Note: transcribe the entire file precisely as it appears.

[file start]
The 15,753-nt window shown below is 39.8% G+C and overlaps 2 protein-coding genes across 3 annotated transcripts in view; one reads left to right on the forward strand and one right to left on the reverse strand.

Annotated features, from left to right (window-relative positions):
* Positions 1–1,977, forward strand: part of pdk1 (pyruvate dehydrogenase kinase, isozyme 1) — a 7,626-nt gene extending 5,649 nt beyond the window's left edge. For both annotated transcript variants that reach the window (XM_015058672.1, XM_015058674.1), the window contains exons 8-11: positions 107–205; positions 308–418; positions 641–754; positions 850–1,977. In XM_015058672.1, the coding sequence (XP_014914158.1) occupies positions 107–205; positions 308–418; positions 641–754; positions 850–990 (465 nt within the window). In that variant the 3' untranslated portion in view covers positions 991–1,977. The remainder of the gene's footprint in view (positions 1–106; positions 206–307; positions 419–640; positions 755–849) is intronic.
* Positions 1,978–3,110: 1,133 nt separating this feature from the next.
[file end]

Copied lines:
The 15,753-nt window shown below is 39.8% G+C and overlaps 2 protein-coding genes across 3 annotated transcripts in view; one reads left to right on the forward strand and one right to left on the reverse strand.

Annotated features, from left to right (window-relative positions):
* Positions 1–1,977, forward strand: part of pdk1 (pyruvate dehydrogenase kinase, isozyme 1) — a 7,626-nt gene extending 5,649 nt beyond the window's left edge. For both annotated transcript variants that reach the window (XM_015058672.1, XM_015058674.1), the window contains exons 8-11: positions 107–205; positions 308–418; positions 641–754; positions 850–1,977. In XM_015058672.1, the coding sequence (XP_014914158.1) occupies positions 107–205; positions 308–418; positions 641–754; positions 850–990 (465 nt within the window). In that variant the 3' untranslated portion in view covers positions 991–1,977. The remainder of the gene's footprint in view (positions 1–106; positions 206–307; positions 419–640; positions 755–849) is intronic.
* Positions 1,978–3,110: 1,133 nt separating this feature from the next.